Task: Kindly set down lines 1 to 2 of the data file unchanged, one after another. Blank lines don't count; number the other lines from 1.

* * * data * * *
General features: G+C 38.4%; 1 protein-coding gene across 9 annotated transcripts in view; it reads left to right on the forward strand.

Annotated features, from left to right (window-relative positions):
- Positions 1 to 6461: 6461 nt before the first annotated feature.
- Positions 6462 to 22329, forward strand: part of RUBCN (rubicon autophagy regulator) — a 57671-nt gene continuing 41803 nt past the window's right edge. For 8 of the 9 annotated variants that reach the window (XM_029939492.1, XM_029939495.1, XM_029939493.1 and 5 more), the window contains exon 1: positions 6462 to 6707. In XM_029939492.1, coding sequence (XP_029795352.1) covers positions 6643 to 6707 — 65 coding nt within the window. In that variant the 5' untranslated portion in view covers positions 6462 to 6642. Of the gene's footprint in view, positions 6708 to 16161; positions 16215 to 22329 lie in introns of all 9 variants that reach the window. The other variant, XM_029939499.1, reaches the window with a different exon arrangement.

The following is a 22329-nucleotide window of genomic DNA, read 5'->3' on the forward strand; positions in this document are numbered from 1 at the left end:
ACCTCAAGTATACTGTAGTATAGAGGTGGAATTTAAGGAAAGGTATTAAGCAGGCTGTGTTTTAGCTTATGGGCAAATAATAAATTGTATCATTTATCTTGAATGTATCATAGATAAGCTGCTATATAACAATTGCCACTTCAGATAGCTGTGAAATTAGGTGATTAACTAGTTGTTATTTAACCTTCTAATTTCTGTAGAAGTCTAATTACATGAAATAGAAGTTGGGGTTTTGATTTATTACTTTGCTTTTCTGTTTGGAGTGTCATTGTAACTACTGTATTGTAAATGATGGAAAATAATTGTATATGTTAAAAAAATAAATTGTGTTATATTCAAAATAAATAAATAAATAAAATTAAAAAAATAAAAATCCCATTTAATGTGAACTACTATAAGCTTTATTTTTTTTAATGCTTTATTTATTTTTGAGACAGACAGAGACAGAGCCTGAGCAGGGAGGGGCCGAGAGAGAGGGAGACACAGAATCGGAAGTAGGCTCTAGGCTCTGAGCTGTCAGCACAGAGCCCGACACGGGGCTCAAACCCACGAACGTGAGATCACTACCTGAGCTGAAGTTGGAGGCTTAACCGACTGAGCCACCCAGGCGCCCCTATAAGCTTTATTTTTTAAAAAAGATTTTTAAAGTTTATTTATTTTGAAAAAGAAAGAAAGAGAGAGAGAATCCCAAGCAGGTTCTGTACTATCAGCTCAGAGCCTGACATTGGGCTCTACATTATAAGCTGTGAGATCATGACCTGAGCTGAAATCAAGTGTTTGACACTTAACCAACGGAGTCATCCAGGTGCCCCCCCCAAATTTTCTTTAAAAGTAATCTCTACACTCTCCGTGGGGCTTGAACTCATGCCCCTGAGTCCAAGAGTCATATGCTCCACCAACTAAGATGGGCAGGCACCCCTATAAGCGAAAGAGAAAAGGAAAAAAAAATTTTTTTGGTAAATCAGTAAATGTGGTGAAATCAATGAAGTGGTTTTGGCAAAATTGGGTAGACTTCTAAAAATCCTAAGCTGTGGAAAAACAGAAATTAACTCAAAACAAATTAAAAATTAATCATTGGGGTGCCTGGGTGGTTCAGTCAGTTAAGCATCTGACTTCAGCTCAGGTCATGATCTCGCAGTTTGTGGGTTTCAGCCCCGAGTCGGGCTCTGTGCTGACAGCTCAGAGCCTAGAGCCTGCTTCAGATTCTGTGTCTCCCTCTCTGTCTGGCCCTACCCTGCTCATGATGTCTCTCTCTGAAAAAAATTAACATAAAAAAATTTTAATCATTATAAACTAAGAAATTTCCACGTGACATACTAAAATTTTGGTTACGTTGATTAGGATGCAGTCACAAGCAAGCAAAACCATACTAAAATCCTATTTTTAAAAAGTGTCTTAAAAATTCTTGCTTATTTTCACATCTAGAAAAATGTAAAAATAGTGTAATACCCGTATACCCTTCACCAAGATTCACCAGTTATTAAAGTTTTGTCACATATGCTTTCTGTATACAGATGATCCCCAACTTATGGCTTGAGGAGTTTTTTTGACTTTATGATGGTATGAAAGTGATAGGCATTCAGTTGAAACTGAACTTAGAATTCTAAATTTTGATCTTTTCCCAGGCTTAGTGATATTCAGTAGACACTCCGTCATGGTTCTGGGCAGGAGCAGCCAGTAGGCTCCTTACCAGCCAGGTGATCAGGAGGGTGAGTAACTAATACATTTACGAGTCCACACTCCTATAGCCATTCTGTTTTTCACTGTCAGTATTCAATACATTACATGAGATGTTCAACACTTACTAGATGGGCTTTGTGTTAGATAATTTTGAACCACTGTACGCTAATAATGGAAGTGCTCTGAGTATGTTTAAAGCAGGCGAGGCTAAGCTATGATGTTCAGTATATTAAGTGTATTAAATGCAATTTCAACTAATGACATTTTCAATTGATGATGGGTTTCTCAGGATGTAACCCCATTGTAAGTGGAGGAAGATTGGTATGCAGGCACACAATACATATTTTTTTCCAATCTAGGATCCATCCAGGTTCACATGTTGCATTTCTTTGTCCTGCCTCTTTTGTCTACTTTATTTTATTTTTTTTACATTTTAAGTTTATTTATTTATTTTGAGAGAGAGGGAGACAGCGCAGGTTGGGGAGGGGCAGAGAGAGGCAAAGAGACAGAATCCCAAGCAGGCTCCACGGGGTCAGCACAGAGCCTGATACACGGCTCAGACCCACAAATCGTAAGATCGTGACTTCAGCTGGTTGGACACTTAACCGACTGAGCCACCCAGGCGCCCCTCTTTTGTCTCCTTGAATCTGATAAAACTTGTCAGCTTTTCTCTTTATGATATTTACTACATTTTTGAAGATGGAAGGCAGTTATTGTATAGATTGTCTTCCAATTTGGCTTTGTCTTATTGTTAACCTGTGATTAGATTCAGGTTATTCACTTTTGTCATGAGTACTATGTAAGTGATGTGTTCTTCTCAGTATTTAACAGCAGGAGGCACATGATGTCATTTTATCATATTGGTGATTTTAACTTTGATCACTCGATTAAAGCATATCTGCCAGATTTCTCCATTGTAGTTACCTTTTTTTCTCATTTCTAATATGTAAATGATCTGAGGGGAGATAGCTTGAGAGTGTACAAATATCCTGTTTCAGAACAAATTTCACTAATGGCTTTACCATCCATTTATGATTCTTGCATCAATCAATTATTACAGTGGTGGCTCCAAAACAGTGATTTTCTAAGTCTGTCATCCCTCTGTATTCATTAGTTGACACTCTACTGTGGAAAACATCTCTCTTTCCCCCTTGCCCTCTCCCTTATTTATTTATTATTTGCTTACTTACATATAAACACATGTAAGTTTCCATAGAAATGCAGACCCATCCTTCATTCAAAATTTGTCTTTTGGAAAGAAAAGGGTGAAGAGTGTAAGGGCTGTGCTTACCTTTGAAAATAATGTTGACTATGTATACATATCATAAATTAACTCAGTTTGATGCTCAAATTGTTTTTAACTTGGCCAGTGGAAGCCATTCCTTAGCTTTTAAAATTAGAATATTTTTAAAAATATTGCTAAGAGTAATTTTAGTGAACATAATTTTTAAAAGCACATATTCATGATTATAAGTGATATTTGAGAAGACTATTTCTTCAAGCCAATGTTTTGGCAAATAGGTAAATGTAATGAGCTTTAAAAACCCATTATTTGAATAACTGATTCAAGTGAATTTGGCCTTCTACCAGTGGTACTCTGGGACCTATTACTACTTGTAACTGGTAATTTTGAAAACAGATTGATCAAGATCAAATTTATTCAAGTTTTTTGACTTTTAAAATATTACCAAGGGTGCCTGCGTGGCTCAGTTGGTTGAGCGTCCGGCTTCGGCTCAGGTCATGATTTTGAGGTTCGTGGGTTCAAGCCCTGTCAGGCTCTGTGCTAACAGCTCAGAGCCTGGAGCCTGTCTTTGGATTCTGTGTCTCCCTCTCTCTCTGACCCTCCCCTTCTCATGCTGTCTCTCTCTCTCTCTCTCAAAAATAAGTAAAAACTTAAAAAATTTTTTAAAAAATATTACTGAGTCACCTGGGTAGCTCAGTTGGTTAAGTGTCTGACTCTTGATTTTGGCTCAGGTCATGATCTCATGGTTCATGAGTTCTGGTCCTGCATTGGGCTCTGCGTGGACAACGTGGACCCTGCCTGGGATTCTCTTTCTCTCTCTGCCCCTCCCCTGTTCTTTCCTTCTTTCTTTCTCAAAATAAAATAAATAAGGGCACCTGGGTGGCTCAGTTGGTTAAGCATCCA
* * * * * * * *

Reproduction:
General features: G+C 38.4%; 1 protein-coding gene across 9 annotated transcripts in view; it reads left to right on the forward strand.

Annotated features, from left to right (window-relative positions):